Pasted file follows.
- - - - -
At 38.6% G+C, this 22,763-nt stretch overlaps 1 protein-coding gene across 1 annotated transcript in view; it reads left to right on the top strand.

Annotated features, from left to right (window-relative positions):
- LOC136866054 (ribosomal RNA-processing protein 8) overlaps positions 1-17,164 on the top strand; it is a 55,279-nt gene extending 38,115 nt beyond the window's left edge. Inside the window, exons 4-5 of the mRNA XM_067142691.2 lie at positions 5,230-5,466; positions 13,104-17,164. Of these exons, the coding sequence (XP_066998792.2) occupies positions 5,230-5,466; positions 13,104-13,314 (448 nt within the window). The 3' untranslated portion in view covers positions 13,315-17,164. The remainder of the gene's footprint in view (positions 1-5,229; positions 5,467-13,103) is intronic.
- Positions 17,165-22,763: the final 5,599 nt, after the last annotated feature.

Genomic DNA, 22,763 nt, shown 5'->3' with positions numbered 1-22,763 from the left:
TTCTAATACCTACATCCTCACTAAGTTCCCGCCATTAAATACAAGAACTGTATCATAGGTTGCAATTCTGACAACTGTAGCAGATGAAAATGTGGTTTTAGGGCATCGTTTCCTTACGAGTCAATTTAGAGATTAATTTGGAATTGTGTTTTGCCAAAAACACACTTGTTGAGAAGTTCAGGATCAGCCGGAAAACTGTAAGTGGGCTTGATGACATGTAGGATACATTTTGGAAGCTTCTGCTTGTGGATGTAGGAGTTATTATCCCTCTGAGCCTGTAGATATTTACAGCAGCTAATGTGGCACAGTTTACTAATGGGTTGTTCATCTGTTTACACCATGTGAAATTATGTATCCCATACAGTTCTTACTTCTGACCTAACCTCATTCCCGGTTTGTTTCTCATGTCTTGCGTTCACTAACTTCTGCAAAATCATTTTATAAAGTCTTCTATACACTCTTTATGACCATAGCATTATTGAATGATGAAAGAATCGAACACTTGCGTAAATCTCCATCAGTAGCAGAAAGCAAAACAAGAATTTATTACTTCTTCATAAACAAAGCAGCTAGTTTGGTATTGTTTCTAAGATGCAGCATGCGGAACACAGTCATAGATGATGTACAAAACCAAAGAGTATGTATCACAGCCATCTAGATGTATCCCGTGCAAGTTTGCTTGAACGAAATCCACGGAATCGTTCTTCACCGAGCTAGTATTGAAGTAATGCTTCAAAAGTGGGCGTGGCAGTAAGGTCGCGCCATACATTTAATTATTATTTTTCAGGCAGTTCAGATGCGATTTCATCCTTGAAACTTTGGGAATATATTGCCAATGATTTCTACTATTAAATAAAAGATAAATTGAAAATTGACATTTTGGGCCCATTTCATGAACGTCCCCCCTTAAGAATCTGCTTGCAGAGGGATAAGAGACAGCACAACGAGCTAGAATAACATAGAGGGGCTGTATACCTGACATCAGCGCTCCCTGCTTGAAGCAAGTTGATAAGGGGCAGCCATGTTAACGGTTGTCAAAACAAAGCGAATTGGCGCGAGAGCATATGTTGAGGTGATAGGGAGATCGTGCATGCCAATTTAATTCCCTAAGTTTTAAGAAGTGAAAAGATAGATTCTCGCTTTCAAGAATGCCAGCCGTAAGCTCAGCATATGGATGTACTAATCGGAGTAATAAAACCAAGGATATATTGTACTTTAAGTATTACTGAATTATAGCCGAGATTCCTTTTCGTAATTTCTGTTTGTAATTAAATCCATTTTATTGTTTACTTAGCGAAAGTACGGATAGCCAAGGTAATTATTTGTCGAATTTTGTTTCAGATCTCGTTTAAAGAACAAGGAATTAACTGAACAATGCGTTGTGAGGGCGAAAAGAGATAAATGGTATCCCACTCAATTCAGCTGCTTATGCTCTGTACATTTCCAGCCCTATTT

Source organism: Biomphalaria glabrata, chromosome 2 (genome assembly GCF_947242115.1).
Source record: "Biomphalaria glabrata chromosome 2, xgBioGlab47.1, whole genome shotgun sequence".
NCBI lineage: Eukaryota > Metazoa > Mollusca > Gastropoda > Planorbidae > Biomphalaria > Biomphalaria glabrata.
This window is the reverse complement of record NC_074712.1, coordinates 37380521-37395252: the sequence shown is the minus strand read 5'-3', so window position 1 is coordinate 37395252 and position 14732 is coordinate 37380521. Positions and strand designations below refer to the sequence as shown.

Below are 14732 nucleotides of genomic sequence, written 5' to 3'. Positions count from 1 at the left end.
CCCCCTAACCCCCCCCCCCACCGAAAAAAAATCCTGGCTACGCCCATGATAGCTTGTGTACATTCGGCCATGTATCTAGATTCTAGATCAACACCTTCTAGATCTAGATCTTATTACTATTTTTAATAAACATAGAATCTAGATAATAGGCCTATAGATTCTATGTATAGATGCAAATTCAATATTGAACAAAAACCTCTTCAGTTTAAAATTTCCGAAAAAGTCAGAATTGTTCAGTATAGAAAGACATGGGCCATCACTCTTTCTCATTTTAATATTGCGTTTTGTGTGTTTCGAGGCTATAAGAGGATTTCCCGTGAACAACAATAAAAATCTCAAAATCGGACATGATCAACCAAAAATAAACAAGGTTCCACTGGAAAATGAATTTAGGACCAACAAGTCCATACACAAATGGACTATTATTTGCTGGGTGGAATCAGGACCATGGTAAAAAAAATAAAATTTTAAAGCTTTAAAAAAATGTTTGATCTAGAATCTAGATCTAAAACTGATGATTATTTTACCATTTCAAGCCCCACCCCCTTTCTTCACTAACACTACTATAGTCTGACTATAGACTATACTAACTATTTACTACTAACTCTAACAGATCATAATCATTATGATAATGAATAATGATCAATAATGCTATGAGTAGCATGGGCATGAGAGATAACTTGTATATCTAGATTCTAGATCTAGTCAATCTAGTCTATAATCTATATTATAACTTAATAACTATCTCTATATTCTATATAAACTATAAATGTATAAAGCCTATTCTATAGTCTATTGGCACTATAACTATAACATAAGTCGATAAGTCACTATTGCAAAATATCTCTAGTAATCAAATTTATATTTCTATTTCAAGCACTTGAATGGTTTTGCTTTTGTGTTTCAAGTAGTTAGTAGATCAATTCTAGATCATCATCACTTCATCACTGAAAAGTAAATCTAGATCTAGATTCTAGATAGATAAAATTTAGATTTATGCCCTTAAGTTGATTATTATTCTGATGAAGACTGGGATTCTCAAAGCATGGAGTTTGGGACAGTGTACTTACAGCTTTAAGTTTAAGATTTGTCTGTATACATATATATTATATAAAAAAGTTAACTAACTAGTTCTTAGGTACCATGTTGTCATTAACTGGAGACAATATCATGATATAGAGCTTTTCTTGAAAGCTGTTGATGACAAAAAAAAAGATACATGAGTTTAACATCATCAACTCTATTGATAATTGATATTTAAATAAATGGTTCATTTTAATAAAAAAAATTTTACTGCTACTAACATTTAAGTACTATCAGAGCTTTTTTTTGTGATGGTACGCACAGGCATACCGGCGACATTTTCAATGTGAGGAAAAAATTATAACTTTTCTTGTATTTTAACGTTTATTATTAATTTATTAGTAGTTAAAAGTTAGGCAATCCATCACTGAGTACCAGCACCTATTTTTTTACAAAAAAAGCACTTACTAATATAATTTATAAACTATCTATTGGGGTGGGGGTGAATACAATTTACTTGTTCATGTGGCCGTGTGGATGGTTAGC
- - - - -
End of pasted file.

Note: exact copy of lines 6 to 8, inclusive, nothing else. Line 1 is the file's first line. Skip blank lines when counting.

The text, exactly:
TTCTAATACCTACATCCTCACTAAGTTCCCGCCATTAAATACAAGAACTGTATCATAGGTTGCAATTCTGACAACTGTAGCAGATGAAAATGTGGTTTTAGGGCATCGTTTCCTTACGAGTCAATTTAGAGATTAATTTGGAATTGTGTTTTGCCAAAAACACACTTGTTGAGAAGTTCAGGATCAGCCGGAAAACTGTAAGTGGGCTTGATGACATGTAGGATACATTTTGGAAGCTTCTGCTTGTGGATGTAGGAGTTATTATCCCTCTGAGCCTGTAGATATTTACAGCAGCTAATGTGGCACAGTTTACTAATGGGTTGTTCATCTGTTTACACCATGTGAAATTATGTATCCCATACAGTTCTTACTTCTGACCTAACCTCATTCCCGGTTTGTTTCTCATGTCTTGCGTTCACTAACTTCTGCAAAATCATTTTATAAAGTCTTCTATACACTCTTTATGACCATAGCATTATTGAATGATGAAAGAATCGAACACTTGCGTAAATCTCCATCAGTAGCAGAAAGCAAAACAAGAATTTATTACTTCTTCATAAACAAAGCAGCTAGTTTGGTATTGTTTCTAAGATGCAGCATGCGGAACACAGTCATAGATGATGTACAAAACCAAAGAGTATGTATCACAGCCATCTAGATGTATCCCGTGCAAGTTTGCTTGAACGAAATCCACGGAATCGTTCTTCACCGAGCTAGTATTGAAGTAATGCTTCAAAAGTGGGCGTGGCAGTAAGGTCGCGCCATACATTTAATTATTATTTTTCAGGCAGTTCAGATGCGATTTCATCCTTGAAACTTTGGGAATATATTGCCAATGATTTCTACTATTAAATAAAAGATAAATTGAAAATTGACATTTTGGGCCCATTTCATGAACGTCCCCCCTTAAGAATCTGCTTGCAGAGGGATAAGAGACAGCACAACGAGCTAGAATAACATAGAGGGGCTGTATACCTGACATCAGCGCTCCCTGCTTGAAGCAAGTTGATAAGGGGCAGCCATGTTAACGGTTGTCAAAACAAAGCGAATTGGCGCGAGAGCATATGTTGAGGTGATAGGGAGATCGTGCATGCCAATTTAATTCCCTAAGTTTTAAGAAGTGAAAAGATAGATTCTCGCTTTCAAGAATGCCAGCCGTAAGCTCAGCATATGGATGTACTAATCGGAGTAATAAAACCAAGGATATATTGTACTTTAAGTATTACTGAATTATAGCCGAGATTCCTTTTCGTAATTTCTGTTTGTAATTAAATCCATTTTATTGTTTACTTAGCGAAAGTACGGATAGCCAAGGTAATTATTTGTCGAATTTTGTTTCAGATCTCGTTTAAAGAACAAGGAATTAACTGAACAATGCGTTGTGAGGGCGAAAAGAGATAAATGGTATCCCACTCAATTCAGCTGCTTATGCTCTGTACATTTCCAGCCCTATTT

Source organism: Biomphalaria glabrata, chromosome 2 (genome assembly GCF_947242115.1).
Source record: "Biomphalaria glabrata chromosome 2, xgBioGlab47.1, whole genome shotgun sequence".